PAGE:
• http://www.blogger.com/profile/12373317560249811006 Fr. Dwight Longenecker

    Chris, ‘no evidence that Orthodoxy is sectarian?’ It’s self evident isn’t it? Which Orthodoxy are you talking about–Russian, Russian in exile, the other Russians in Exile, Ukranian, Rumanian, Antiochan, Antiochean, Greek, Turkish, Copts, etc. etc.To say that Eastern Orthodoxy is sectarian is not to say that it is heretical. Schism and heresy are two different matters.What seems obvious is that Orthodoxy proves Newman’s point that those who are in sectarian error maintain unity of doctrine at the expense of unity of form, while the Anglicans prove the latitudinarian position where unity of form is preserved at the expense of unity of doctrine.You also miss an essential point of Newman’s. He doesn’t say simply that the infallible authority is necssary to ensure the continuation of doctrinal orthodoxy. We admit that the EO have done this. He says that for Christianity to be applicable at all times and also to be immutable, it needs to adapt, and for it to adapt successfully it needs the infallible authority. This is what the EO have been unable to do.

  • http://www.blogger.com/profile/04039782919177582498 Chris Jones

    Father,It’s self evident isn’t it?Not at all.Which Orthodoxy are you talking about?About canonical Orthodoxy: the ancient Patriarchates and the autocephalous Churches in communion with them. Churches which are not in communion with these canonical Churches may call themselves “Orthodox”, but that does not make it so.Trotting out all manner of splinter groups who call themselves Orthodox does not prove that the Eastern Orthodoxy Church is “sectarian”, any more than the existence of the SSPX and various sedevacantist groups proves that Catholicism is sectarian. Those groups are not authentically Catholic, and groups which are not in communion with Constantinople, Alexandria, Moscow, etc. are not authentically Orthodox.For heaven’s sake, you include the Copts in your laundry list of Orthodox “sects”! Is the dyophysite Orthodox Church’s lack of a Papacy to be held responsible for the Copts’ embrace of Monophysitism? That would be a major category error.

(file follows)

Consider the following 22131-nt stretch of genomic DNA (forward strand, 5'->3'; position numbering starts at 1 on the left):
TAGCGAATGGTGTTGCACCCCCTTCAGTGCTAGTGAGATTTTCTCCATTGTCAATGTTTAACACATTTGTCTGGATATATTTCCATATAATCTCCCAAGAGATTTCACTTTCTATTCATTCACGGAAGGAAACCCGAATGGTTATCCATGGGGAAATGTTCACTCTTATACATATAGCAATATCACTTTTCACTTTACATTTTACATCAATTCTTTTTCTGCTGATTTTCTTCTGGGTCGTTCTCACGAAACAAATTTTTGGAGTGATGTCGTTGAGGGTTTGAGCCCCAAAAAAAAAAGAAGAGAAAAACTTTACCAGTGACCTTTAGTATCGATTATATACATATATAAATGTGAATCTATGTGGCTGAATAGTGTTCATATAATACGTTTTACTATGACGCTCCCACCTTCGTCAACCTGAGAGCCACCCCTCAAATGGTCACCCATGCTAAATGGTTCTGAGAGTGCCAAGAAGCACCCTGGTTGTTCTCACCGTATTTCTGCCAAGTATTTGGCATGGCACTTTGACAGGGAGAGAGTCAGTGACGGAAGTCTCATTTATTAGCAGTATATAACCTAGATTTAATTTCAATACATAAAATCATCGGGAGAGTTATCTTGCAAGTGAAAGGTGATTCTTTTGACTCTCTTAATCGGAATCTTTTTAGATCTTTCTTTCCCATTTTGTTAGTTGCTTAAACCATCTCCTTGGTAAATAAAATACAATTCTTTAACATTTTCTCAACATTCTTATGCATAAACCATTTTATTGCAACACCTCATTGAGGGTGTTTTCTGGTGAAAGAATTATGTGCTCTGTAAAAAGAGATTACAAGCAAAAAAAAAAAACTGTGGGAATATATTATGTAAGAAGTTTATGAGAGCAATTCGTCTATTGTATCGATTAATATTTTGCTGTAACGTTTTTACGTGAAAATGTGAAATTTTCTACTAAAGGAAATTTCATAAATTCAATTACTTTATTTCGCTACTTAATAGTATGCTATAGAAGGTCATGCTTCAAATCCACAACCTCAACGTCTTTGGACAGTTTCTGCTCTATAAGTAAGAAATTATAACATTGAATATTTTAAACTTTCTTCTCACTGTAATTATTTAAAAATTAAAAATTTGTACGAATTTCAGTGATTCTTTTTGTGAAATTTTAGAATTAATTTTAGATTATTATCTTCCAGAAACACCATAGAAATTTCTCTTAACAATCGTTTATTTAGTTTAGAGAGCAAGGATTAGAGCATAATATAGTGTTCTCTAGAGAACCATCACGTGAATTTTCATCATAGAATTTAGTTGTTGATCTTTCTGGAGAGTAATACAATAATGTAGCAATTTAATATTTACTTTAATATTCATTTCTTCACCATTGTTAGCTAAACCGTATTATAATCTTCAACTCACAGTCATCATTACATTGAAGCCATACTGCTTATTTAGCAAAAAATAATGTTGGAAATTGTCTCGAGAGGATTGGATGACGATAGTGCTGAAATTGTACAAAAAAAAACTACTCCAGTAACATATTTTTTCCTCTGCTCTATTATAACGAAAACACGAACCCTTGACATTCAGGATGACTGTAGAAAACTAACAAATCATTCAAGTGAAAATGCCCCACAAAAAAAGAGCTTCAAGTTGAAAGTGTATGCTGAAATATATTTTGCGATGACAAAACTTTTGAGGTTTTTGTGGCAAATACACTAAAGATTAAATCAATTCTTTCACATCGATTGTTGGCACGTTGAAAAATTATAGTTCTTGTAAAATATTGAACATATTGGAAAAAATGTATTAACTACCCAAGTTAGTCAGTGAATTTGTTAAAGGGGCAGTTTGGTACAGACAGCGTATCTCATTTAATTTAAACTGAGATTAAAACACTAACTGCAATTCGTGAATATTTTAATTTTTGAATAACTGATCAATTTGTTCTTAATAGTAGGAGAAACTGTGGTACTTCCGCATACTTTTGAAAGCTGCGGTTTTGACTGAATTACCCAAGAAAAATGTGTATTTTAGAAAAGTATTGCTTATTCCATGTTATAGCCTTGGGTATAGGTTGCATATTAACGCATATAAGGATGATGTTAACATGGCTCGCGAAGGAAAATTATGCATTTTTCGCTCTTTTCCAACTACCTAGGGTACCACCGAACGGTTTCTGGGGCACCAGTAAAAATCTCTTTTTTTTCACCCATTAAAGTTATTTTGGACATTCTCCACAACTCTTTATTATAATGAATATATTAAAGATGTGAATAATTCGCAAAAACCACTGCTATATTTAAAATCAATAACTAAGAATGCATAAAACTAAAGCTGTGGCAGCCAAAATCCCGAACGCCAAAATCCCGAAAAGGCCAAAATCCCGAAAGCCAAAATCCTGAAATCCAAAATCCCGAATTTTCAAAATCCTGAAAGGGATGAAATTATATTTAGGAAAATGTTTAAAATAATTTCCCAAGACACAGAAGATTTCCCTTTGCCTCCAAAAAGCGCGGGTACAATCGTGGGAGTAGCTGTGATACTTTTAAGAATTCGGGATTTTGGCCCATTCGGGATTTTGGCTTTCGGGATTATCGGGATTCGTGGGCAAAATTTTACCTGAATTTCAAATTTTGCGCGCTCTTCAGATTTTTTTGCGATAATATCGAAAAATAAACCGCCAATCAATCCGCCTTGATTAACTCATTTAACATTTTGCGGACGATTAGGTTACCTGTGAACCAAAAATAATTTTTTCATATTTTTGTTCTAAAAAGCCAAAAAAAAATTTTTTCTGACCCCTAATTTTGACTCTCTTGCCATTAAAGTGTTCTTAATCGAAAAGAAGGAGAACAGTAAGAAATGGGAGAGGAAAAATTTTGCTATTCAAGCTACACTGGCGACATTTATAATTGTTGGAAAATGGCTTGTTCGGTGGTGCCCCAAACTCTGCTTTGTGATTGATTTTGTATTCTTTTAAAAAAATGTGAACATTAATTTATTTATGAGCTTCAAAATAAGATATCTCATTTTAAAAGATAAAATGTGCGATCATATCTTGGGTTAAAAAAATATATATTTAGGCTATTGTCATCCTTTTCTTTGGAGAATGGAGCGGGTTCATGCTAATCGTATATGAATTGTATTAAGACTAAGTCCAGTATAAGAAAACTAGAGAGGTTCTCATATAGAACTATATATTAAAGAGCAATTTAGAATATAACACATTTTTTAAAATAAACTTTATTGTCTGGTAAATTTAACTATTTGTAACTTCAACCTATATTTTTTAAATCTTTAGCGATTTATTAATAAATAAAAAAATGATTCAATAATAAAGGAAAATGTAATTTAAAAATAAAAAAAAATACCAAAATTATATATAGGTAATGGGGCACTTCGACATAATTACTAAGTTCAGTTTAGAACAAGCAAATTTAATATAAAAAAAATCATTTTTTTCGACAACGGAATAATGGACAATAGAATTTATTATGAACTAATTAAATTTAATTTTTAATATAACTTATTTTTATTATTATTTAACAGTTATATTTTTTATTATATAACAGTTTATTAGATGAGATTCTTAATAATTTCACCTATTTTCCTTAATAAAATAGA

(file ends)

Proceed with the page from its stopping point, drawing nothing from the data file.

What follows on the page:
• http://www.blogger.com/profile/13753776175726884530 Rowena Hullfire

    Newman probably didn’t deal with EO at all because it didn’t really exist in mid 19th century England. It’s spread with migrating populations, but really it is nation and culture bound. There is no English Orthodox church, although I suppose some Anglicans might like to think so.Orthodox sects–now that’s an interesting phenomenon. It’s OK for us to go into schism but not them!? We’re authentic but they’re not?!


CLOSE | X

HIDE | X